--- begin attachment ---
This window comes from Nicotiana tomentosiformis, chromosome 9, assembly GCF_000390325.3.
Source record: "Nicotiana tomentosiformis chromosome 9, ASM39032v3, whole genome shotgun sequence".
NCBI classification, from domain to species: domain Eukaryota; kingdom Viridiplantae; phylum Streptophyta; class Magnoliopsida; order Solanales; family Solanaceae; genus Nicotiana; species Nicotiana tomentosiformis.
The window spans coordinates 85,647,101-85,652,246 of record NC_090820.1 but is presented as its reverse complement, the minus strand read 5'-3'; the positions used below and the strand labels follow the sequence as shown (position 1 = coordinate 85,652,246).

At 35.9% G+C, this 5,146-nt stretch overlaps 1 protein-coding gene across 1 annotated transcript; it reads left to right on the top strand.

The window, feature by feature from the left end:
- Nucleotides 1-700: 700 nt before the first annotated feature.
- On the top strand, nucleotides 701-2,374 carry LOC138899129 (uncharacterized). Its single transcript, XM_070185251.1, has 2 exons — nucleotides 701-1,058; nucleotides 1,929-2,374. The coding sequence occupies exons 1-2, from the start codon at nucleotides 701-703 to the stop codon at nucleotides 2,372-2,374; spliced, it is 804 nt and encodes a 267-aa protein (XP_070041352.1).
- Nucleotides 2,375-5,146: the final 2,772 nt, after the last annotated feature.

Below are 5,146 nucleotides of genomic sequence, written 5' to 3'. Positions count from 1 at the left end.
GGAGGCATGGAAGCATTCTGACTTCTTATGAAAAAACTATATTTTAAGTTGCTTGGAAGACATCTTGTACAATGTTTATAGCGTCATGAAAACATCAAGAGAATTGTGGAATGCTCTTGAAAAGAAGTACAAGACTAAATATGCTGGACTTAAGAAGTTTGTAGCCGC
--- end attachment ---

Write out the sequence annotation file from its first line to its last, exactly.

This window comes from Nicotiana tomentosiformis, chromosome 9, assembly GCF_000390325.3.
Source record: "Nicotiana tomentosiformis chromosome 9, ASM39032v3, whole genome shotgun sequence".
NCBI classification, from domain to species: domain Eukaryota; kingdom Viridiplantae; phylum Streptophyta; class Magnoliopsida; order Solanales; family Solanaceae; genus Nicotiana; species Nicotiana tomentosiformis.
The window spans coordinates 85,647,101-85,652,246 of record NC_090820.1 but is presented as its reverse complement, the minus strand read 5'-3'; the positions used below and the strand labels follow the sequence as shown (position 1 = coordinate 85,652,246).

At 35.9% G+C, this 5,146-nt stretch overlaps 1 protein-coding gene across 1 annotated transcript; it reads left to right on the top strand.

The window, feature by feature from the left end:
- Nucleotides 1-700: 700 nt before the first annotated feature.
- On the top strand, nucleotides 701-2,374 carry LOC138899129 (uncharacterized). Its single transcript, XM_070185251.1, has 2 exons — nucleotides 701-1,058; nucleotides 1,929-2,374. The coding sequence occupies exons 1-2, from the start codon at nucleotides 701-703 to the stop codon at nucleotides 2,372-2,374; spliced, it is 804 nt and encodes a 267-aa protein (XP_070041352.1).
- Nucleotides 2,375-5,146: the final 2,772 nt, after the last annotated feature.

Below are 5,146 nucleotides of genomic sequence, written 5' to 3'. Positions count from 1 at the left end.
GGAGGCATGGAAGCATTCTGACTTCTTATGAAAAAACTATATTTTAAGTTGCTTGGAAGACATCTTGTACAATGTTTATAGCGTCATGAAAACATCAAGAGAATTGTGGAATGCTCTTGAAAAGAAGTACAAGACTAAATATGCTGGACTTAAGAAGTTTGTAGCCGC